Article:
- Community Fund: A Community Fund will be established and maintained over the full 66-year life of the A’s lease with the Port. The fund will consist of a number of revenue sources, including the Port’s Social Justice Trust Fund for workforce development, a set-aside from the IFD for offsite anti-displacement strategies, a 0.75% transfer fee on condominium sales on the project site, and payments in lieu of the Developer’s transportation impact fees. It is anticipated that the fund will be managed through a collaborative process between City, Port, and community stakeholders to support a number of community priorities set forth in the project’s Community Benefits Recommendations Summary Report (https://cao-94612.s3.amazonaws.com/documents/FINAL_062521-HT-CBA-Recommendations-Final-Report-1.pdf).
- Community Oversight: The City Administrator, in coordination with the City Attorney, will analyze how a community oversight body, including members of engaged coalitions and community organizations, can be established to ensure that community benefits included in any future Development Agreement are implemented and enforceable.
- Project Phasing: The Ballpark must be included in the first phase, but as master developer, the A’s may determine the order of all other development. Parks and open spaces–including Athletics Way, Rooftop Park and Waterfront Park “A”–must be built with the Ballpark. Stomper Plaza must be completed with Block 5 and Waterfront Park “C” must be completed with Block 7. Other park phasing requirements will be established in the Development Agreement.
A Great Improvement In The Howard Terminal Ballpark Project Term Sheet That The A’s And MLB Should Approve
The inclusion of affordable housing at the 35 percent rate is a big deal as is the A’s agreement to pay for it up front. The Community Benefits matter is still outstanding, and reflects the City of Oakland’s project consultant’s idea that a “pay-as-you-go” strategy where tax increment money is spent down the road is the best approach. That’s Wrongway Feldman-type stuff.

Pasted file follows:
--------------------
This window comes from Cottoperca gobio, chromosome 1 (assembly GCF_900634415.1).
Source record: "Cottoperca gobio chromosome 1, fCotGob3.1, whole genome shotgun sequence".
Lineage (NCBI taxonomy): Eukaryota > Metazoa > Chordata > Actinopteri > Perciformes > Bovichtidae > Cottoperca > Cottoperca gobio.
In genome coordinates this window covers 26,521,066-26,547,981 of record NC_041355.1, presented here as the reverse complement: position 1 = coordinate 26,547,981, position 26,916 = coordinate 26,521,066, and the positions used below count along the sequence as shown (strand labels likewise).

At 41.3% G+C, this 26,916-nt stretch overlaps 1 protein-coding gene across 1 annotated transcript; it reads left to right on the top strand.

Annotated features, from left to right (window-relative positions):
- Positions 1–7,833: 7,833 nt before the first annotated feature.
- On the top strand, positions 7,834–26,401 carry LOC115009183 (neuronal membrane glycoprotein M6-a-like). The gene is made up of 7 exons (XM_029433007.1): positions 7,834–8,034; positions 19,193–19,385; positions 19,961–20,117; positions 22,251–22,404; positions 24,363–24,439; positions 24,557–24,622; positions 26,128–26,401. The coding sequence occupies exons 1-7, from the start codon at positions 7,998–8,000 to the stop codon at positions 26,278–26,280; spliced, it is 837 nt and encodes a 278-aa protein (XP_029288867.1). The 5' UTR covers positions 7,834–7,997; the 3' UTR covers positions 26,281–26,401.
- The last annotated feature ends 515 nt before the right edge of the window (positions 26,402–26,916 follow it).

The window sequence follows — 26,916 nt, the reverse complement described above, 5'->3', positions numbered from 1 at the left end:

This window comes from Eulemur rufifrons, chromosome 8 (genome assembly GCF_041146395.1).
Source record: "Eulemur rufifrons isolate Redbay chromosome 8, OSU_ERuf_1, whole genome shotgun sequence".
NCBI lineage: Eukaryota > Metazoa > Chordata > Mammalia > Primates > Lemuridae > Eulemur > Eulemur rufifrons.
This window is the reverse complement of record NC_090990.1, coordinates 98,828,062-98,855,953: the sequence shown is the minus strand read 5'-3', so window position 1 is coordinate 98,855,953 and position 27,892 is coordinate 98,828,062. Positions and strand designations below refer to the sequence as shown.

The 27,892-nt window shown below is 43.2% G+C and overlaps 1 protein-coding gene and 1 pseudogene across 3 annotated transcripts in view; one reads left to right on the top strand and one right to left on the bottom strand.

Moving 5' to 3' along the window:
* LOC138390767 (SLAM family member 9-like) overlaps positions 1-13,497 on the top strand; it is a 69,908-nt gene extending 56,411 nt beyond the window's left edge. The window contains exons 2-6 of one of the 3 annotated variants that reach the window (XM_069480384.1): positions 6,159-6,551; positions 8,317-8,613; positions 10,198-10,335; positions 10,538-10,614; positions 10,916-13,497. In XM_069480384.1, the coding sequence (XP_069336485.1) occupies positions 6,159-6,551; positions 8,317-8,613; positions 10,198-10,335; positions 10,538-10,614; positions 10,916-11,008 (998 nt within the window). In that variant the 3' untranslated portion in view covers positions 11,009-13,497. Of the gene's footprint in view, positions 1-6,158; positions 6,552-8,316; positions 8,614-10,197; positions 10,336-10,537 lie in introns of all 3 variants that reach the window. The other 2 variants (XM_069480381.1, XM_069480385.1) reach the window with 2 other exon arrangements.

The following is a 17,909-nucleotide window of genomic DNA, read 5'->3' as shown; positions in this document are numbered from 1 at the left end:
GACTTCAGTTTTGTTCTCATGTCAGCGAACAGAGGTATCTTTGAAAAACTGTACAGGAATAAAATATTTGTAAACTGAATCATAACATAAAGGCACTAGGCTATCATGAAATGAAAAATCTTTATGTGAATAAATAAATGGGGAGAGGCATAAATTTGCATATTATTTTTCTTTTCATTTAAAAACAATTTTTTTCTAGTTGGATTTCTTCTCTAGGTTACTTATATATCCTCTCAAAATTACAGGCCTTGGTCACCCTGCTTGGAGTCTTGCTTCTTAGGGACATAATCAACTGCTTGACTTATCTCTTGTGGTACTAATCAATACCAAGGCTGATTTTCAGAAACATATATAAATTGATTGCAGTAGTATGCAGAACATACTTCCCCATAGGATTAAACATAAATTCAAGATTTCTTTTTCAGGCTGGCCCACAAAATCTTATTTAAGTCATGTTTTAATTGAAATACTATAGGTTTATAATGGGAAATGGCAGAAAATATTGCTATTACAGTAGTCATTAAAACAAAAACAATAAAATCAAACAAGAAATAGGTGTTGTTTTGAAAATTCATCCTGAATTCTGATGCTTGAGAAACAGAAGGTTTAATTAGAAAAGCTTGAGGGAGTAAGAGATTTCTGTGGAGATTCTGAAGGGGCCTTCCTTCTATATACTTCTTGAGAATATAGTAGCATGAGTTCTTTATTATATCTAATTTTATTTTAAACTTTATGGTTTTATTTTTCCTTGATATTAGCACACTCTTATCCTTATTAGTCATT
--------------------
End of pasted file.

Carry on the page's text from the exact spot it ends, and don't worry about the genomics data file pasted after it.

The right approach is to cost-out the community benefits, then fashion them into an area plan, which forms the basis for a bond issue to pay for its implementation. There’s $1.6 billion in tax increment financing revenue that can be gained (assuming $2 billion base-year assessed value, 4 percent rate of growth in assessed value annually, and 45 -year TIF revenue collection period). From that, a $800 million bond issue can be created. That can include the $600 million to the A’s and the $200 million for the community plan. That plan, in turn, is based on the over-year-long set of community meetings that produced elements that should have been formed into a kind of publicly available book, by now.
In closing, the best news of all would be if Major League Baseball jettisoned the Las Vegas move talk, and got behind what the City of Oakland has done. It would be welcome news in what has been a hard year for everyone.
Note from Zennie62Media’s Zennie62 YouTube and Oakland News Now Today Blog SF Bay Area: : this video-blog post demonstrates the full and live operation of the latest updated version of an experimental Zennie62Media , Inc. mobile media video-blogging system network that was launched June 2018. This is a major part of Zennie62Media , Inc.’s new and innovative approach to the production of news media. What we call “The Third Wave of Media”. The uploaded video is from a YouTube channel. When the video is “liked” by Zennie62 YouTube, then it is automatically uploaded to and formatted automatically at the Oakland News Now site and Zennie62-created and owned social media pages. The overall objective here, on top of our is smartphone-enabled, real-time, on the scene reporting of news, interviews, observations, and happenings anywhere in the World and within seconds and not hours – is the use of the existing YouTube social graph on any subject in the World. Now, news is reported with a smartphone and also by promoting current content on YouTube: no heavy and expensive cameras or even a laptop are necessary, or having a camera crew to shoot what is already on YouTube. The secondary objective is faster, and very inexpensive media content news production and distribution. We have found there is a disconnect between post length and time to product and revenue generated. With this, the problem is far less, though by no means solved. Zennie62Media is constantly working to improve the system network coding and seeks interested content and media technology partners.